First we have Charles Leadbeater who was there to talk to us about Innovation and New Leadership thinking. As an aside his surname seemed to cause a few people problems as they introduced him or referred to him later - so I offer you the handy hint that it's not the same as Margot and Jerry's.
Charles told us that he used to be a journalist at the FT and then The Independent but over 13 years ago he left to work for himself. As he rather wonderfully put it "The longer my title got the more boring my job got, and the more boring my job got the more boring I got."
He offered 3 simple rules for what to work on
- Don't do it unless it's interesting
- Stop doing it if you're not learning
- Build new relationships
Turning to think about Innovation he had the thought provoking definition that if you are describing something truly innovative then at least half of your audience should think you are mad :-)
To innovate you need to address three dilemmas :- Technology (will it work), Business (who will pay) & Social (will consumers incorporate it into their lives). Successful innovations are technical, organisational and social.
He offered us the 8 C's of how to get innovation going....
- Crisis - generates focus, urgency, sharing, and innovators respond by seeing new ways of doing things
- Curiosity - space to explore, where do you have your best ideas? Don't get trapped by your desk.
- Combination - finding new mixes and recipies often of old ideas. eg iPod was based on a new combination of existing technologies.
- Connection - look sideways (even backwards) and borrow. most ideas come from looking sideways even though we tend to think of innovation as being about looking forwards
- Conversation - need to create settings for exchange of ideas and discussion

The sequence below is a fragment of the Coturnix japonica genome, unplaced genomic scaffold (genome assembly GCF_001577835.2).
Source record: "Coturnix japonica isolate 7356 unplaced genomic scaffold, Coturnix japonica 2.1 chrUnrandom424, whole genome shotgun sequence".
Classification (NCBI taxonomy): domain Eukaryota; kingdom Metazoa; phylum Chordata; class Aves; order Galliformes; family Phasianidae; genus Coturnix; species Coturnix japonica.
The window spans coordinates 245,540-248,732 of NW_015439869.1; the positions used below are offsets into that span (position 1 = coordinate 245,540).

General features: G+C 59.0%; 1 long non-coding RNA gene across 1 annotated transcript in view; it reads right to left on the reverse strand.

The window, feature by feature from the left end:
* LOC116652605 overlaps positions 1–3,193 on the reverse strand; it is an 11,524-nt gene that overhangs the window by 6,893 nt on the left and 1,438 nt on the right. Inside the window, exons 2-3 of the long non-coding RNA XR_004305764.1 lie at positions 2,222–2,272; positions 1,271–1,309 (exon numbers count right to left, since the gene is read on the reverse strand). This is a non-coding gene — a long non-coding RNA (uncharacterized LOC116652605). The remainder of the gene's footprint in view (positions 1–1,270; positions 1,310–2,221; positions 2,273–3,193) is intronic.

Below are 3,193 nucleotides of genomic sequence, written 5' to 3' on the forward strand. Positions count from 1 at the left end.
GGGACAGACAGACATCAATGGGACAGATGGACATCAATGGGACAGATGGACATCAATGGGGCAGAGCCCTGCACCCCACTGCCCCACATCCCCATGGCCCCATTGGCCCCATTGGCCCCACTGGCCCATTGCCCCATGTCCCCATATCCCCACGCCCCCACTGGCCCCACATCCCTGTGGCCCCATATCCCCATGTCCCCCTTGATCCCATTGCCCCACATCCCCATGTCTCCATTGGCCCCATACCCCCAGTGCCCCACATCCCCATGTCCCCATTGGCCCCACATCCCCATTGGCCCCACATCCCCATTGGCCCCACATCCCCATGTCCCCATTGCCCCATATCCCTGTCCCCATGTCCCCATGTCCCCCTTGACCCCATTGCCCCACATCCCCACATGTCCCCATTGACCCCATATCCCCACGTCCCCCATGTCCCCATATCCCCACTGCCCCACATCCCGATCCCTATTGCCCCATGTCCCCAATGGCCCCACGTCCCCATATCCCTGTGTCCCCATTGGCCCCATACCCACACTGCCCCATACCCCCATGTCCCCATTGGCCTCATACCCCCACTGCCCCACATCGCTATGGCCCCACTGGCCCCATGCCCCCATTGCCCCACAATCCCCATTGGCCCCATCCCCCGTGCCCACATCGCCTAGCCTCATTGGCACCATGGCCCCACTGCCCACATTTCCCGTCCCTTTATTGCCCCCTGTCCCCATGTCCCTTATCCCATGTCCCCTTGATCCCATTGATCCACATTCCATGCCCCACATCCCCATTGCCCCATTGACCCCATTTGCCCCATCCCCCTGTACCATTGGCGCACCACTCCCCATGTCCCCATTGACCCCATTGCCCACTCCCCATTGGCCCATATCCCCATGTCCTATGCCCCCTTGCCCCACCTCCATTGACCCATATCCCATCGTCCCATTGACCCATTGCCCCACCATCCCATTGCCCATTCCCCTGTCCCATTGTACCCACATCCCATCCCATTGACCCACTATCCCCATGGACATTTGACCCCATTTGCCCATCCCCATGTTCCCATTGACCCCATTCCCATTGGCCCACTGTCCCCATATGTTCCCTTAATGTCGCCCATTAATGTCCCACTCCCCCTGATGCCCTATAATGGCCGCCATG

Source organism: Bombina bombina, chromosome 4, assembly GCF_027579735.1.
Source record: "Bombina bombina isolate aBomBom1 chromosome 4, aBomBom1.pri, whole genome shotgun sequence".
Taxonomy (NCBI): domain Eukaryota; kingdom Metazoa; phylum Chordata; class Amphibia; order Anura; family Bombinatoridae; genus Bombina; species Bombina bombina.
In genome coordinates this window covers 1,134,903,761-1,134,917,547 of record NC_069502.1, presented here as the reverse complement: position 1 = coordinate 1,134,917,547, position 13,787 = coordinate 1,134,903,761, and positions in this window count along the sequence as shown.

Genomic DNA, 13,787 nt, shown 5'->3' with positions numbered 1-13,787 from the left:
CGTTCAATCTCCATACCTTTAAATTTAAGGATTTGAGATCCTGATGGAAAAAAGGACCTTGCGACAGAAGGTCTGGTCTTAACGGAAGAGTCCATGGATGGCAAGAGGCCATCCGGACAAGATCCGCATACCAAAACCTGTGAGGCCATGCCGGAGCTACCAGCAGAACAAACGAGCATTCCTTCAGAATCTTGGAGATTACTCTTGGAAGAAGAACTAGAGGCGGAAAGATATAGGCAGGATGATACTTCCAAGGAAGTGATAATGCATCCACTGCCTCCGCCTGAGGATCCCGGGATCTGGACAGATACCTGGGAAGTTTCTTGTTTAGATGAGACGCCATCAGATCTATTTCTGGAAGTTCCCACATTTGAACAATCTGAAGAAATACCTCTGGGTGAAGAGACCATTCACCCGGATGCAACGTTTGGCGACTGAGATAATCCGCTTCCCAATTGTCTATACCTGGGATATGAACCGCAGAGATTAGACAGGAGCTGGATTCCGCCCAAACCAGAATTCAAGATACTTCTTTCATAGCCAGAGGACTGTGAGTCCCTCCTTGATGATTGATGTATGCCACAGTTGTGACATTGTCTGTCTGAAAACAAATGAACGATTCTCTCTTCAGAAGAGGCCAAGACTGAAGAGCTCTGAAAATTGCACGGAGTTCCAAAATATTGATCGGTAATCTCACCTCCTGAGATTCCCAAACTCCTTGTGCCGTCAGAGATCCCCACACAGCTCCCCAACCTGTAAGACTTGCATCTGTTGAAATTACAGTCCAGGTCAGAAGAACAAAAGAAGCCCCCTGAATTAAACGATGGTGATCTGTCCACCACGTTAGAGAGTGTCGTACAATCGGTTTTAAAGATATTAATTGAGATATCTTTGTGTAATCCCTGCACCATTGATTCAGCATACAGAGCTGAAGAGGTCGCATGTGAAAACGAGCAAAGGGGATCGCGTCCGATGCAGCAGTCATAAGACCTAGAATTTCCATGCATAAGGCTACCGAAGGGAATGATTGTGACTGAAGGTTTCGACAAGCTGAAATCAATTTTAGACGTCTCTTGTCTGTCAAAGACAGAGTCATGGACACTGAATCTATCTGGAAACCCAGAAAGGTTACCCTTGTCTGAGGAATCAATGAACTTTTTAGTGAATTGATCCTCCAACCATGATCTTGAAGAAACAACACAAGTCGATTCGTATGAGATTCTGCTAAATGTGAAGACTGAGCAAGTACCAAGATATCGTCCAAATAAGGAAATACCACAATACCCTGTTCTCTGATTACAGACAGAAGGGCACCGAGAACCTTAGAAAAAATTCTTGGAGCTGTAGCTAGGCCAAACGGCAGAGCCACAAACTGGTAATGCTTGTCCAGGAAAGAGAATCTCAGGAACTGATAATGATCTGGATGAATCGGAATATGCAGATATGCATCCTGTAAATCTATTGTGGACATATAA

- Challenge - ask "stupid" questions, value useful deviants, to get innovation need to have a climate where people are willing to challenge
- Co-creation - innovate for but also with customers. There are more people that know more about your business outside your company than inside it.
- Commitment - you don't learn to swim standing by the side of the pool.
The final talk of the day was a high energy affair and was given by "business guru" René Carayol.
His slides can be downloaded from his website where he also has a range of other materials and links to clips of him presenting - if you are interested in leadership I'd recommend watching a few of his clips on YouTube
He covered a lot of ground in his talk looking at attributes of leaders as well as the importance of a company's culture. Here are a few of, what for me were, the highlights.
The "illiterate" of the 21st century will be the people who can't learn, unlearn, and relearn.
Management = responsibility for people
Leadership = responsibility to people
The A class (ie best) leaders surround themselves with people who are better than them.... B class leaders however surround themselves with C class players.
"Leadership is the art of achieving more than the science of management says is possible".
He was very hot on the importance of values, both personal and organisational, and suggested that in some cases companies are sacrificing their values at the alter of performance management.
He mentioned that google is one of only 2 companies (the other being Proctor & Gamble) that receive over 1 million unsolicited job applications a year. His point was that these people are not applying because they fancy working on a search engine - no, they want to be part of the organisation and its story.
Throughout his talk he referred to many great leaders. His final example was Rudi Giuliani and he recounted hearing him talk and stress 3 essentials for successful leadership
- Love people - if you don't then please find a different role, don't seek to lead
- Optimism - if you aren't optimistic how on earth are the people you lead going to be
- Be clear what you stand for - what are your values and how do you display them
"What do you stand for and why would anyone want to be led by you?"